Read this article by Brad Wardell, CEO and founder of Stardock, for a useful explanation of Major Depressive Disorder.
I think that mana is a useful way of expressing what it is that people need and use up as a result of activities or events in their lives. Without it, your mental faculties are as useless as your body’s fight-or-flight response without adrenaline.
Anti-depressants in the SSRI category seek to keep serotonin active and usable. This means that people with depression can function normally – if you like, their mana recovery rate improves.
However, assuming that there’s a limited amount of serotonin available, very negative events can still have a devastating effect on someone taking medication, and they are not equipped to deal with it right away.
I’ll throw some examples out here:
- Writing has a variable effect on mana. In my opinion, it is very rewarding, but with that reward comes a certain expectation that people will want to read it and will like it. When those things don’t happen, that can lead to a dip in mana.
- Making a job application or speculative approach to an employer. Honestly, this is just writing all over gain, but when you put a real effort into these and don’t get a positive response, or don’t get a response at all, it can be a very negative mana event.
- Being unable to meet all of your commitments. Even if you’re able to pull out all the stops and save yourself from humiliation and the consequences, this can be a very negative ongoing drain on mana until you stop making commitments you can’t reliably meet, and delegate what you can to others.
Whether you take a lot of little dips over time or one big one, the effect is that a person simply cannot cope until they have a chance to recharge their mana.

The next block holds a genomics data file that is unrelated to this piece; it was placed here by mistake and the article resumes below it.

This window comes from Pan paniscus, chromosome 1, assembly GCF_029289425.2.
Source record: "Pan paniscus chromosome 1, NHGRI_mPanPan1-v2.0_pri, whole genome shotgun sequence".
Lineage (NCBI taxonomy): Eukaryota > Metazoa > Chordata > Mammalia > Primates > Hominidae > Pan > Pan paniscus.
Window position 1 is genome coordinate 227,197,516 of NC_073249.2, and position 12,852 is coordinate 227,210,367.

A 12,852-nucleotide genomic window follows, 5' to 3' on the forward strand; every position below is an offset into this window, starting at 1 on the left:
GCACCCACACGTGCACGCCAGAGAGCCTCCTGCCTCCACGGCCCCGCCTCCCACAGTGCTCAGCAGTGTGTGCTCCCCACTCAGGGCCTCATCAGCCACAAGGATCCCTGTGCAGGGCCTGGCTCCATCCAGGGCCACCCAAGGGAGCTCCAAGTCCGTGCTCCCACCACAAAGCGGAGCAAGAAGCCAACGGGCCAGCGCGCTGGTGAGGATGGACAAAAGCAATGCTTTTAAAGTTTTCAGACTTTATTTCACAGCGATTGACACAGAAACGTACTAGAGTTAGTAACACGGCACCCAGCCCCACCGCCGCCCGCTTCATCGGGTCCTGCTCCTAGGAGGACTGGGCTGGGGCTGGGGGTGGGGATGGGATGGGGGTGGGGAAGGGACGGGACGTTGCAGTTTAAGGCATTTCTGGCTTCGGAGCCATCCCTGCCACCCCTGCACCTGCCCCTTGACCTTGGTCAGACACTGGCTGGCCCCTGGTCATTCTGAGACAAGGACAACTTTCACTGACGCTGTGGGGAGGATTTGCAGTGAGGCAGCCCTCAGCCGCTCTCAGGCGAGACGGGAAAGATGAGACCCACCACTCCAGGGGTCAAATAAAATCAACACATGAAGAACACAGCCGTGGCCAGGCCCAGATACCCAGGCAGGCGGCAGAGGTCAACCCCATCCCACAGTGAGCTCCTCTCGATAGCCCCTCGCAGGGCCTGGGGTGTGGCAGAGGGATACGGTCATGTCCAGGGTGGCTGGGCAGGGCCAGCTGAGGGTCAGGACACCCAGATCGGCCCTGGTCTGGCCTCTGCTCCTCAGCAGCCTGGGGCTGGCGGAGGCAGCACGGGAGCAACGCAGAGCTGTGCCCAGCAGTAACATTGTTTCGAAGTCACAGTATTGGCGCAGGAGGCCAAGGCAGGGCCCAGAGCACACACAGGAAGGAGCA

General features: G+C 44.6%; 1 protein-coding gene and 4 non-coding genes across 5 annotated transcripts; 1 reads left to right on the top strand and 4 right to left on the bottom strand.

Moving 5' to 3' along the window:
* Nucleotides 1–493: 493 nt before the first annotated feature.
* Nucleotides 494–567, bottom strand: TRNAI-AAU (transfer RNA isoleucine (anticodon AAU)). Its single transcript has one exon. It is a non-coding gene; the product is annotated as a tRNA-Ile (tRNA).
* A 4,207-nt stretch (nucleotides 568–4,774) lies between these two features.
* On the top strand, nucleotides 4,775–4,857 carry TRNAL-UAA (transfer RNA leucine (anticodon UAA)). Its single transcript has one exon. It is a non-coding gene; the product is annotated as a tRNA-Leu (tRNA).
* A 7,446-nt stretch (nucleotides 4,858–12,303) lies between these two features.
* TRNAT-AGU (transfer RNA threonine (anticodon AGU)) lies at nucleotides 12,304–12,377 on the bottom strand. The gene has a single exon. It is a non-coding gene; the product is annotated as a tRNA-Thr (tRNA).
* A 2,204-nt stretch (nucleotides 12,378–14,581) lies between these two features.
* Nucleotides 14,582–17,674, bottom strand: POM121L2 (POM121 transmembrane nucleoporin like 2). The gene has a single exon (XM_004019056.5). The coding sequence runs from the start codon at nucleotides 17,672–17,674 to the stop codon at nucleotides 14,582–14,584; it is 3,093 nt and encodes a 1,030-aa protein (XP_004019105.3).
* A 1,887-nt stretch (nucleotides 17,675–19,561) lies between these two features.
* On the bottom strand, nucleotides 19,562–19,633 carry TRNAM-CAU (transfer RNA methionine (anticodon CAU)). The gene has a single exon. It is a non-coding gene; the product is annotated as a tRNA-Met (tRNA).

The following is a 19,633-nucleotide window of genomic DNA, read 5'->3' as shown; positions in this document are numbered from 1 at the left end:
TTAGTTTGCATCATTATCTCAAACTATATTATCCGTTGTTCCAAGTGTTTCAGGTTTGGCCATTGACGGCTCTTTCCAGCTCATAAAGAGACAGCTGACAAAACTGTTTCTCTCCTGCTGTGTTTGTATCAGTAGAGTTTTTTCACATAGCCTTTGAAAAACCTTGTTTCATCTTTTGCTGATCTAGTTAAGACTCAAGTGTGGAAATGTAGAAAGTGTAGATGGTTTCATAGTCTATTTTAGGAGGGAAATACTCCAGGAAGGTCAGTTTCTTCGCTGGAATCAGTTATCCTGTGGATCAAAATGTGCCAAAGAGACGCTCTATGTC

Here’s another anaology. Serotonin is like a band of labourers in Banished, making the rounds and doing all the stuff that makes a village work properly. The more jobs that have accumulated, the longer it takes to return the village to being an efficient and smoothly running community.
Brad does also list seven things that help with depression, so for that reason alone I suggest checking out his post. Here are a few things that I think also help:
- Managing confrontation. If you can be diplomatic and negotiate your way out of a confrontational situation, do it. You’re saving time and mana that you can use elsewhere.
- Sunlight. Some people also experience seasonal affective disorder, and anyone can suffer as a result of not spending enough time in natural light. Make time to get out when it’s sunny, or at the very least let it in when you’re indoors.
- Talking about depression. At the very least, you’re venting your frustration about something which robs you of the ability to be ‘normal.’ Potentially, you’re recruiting people to support you and be positive, helping you to be positive.
- Let go of your burden. Look, that big boulder of guilt just doesn’t fit on your back and you’re not Obelix. You have nothing to be ashamed about. Depression isn’t something that you did, it’s something that happened to you. It doesn’t define you.
Thanks for reading.